Imperial College London


Faculty of EngineeringDepartment of Earth Science & Engineering

Professor of Environmental Geochemistry



+44 (0)20 7594 6383d.weiss




2.39Royal School of MinesSouth Kensington Campus





Our environmental geochemistry group is consisting at present of two research fellows and four post graduate students.  

Our research themes are:

1. Micronutrient cycling and uptake 
2. Aqueous chemistry of metalloids and actinides
3. Global biogeochemical cycles 

The Research Themes

show research

1. Micronutrients Cycling and Uptake

The deficiency of micronutrients in crops is one of the major health threats in developing countries. Breeding and crop management are key tools to address this problem. However, to optimize both, a thorough understanding of how micronutrients get into the soil solution and become plant available is needed.  We study this problem at several levels. First, we try to understand the role of siderophores and the relevant bioinorganic chemistry of metal-S complexes. We have recently been able to synthesize mugenic acid, the phytosiderophore of importance in rice, and are now studying structural and reactivity details. Second, we are developing the potential of stable isotopes to constrain mechanisms of uptake and translocation in situ.  To this end, we are developing models of isotope fractionation and test various individual geochemical processes. Third, we constrain the dynamics of micronutrient release and uptake into rice during flooding of paddy soils. This includes spiked isotope experiments conducted on the International Rice Research Institute in Los Banos (Philippines)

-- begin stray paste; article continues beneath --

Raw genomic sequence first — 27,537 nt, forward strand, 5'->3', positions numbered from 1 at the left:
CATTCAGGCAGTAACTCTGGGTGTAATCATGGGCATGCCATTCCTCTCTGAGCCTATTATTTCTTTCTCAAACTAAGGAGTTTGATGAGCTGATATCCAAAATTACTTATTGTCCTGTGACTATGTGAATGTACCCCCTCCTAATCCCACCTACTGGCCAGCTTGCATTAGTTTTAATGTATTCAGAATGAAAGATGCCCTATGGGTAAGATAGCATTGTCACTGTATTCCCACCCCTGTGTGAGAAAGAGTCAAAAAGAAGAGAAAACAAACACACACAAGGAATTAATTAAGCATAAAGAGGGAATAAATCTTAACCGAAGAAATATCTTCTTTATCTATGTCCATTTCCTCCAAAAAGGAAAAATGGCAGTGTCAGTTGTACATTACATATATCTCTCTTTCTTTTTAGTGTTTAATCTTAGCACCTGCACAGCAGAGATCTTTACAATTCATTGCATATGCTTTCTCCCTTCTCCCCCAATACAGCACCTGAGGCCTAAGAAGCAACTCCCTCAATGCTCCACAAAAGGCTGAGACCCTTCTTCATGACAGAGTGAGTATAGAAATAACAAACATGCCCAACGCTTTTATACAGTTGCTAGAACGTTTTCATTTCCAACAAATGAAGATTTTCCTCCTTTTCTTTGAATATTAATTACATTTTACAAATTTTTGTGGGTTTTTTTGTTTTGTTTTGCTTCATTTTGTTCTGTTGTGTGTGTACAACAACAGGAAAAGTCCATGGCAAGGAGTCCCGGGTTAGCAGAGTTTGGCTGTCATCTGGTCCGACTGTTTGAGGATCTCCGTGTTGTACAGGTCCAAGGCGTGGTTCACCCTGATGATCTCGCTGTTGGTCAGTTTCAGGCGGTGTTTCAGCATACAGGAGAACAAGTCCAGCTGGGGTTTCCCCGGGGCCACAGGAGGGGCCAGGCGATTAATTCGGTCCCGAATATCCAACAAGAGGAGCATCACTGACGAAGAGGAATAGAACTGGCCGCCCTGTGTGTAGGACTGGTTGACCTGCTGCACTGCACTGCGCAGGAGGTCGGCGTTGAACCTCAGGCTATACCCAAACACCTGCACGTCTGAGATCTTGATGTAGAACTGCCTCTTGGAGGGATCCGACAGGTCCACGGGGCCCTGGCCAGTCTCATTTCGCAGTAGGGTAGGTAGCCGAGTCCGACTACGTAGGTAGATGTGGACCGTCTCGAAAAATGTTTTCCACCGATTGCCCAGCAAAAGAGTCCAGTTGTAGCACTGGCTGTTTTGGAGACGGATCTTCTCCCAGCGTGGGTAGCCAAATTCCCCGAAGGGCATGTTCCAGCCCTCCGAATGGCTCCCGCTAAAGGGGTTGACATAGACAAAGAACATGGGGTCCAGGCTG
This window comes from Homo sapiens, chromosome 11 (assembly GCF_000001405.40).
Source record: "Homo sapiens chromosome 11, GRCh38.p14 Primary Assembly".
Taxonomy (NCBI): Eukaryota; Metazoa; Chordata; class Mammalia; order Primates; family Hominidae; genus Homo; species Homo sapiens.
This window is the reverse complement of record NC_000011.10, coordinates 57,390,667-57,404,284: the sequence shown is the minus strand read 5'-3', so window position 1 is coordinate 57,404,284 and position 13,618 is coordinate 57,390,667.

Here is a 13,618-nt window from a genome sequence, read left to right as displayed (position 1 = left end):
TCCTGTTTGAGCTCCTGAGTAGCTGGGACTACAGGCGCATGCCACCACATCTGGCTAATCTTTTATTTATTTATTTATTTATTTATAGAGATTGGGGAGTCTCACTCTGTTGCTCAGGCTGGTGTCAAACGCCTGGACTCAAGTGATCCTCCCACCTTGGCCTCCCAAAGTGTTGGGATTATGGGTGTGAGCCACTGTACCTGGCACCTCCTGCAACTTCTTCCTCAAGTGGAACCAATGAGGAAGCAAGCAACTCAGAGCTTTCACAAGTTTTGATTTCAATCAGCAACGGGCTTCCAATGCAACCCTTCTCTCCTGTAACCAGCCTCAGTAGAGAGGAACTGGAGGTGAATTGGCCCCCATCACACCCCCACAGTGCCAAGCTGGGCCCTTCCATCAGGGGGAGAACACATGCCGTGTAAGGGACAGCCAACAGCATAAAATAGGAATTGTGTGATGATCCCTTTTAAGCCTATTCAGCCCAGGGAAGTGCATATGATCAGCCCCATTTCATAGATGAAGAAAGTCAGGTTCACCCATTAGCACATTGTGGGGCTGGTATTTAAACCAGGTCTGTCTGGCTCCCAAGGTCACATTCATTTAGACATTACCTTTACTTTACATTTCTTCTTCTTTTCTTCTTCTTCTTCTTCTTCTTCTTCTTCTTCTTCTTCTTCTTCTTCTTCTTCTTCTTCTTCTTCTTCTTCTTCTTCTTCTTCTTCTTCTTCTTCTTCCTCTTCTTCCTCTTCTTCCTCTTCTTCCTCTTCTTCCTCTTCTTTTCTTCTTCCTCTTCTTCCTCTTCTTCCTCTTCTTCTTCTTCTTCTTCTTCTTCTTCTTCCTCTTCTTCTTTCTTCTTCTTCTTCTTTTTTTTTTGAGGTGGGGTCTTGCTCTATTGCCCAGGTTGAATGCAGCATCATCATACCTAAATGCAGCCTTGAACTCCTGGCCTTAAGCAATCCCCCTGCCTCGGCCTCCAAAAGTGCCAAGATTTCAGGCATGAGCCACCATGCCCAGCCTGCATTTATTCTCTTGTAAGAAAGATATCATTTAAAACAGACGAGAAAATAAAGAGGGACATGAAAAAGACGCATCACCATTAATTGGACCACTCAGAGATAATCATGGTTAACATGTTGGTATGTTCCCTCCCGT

2. Aqueous Chemistry of Metalloids and Actinides

Sustaining clean water resources at low environmental costs is a major challenge to our future society. Concentrated efforts are under way on a global scale to develop low cost and energy efficient technologies that remove major organic and inorganic pollutants from contaminated waters. To this end, we are focusing on the development of mixed metal oxides and of organic based templates for the removal of oxyanion pollutants, in particular arsenic, antimony and radionuclides and on understanding molecular scale processes. We have recently synthesized an organic sorbent that improves the removal for arsenic for a factor of ten compared to conventional commercially used iron oxides.  We also have successfully characterized the sorption behavior of arsenic and antimony on mixed iron and titanium oxides and possible interactions


3. Biogeochemical cycles

The atmospheric transport of trace elements and dust is a fundamental process in the Earth System and a key driver of climate and environmental change.  Our objective is to constrain what controls atmospheric metal and dust cycles on global and molecular scales with the aim to improve atmospheric models and to understand effects on climate change and air quality. We are addressing in particular the following questions: (i) how has the global dust flux changed during the last glaciation in the Southern Hemisphere, what controlled it and what were the effects of the carbon cycle; (ii) what is the effects of emerging economies such as Brazil, China on global metal cycles, toxic and nutrient metals alike; and (iii) how does air pollution affect the solubility of trace elements from the solid phase and what are the physical chemical controls (kinetic, thermodynamic).  Most recently, we were able to calibrate the regional atmospheric climate model REMOTE using experimentally determined atmospheric dust fluxes for Central Asia from a peat core and we demonstrated the potential of metals as novel source tracers for industrial pollution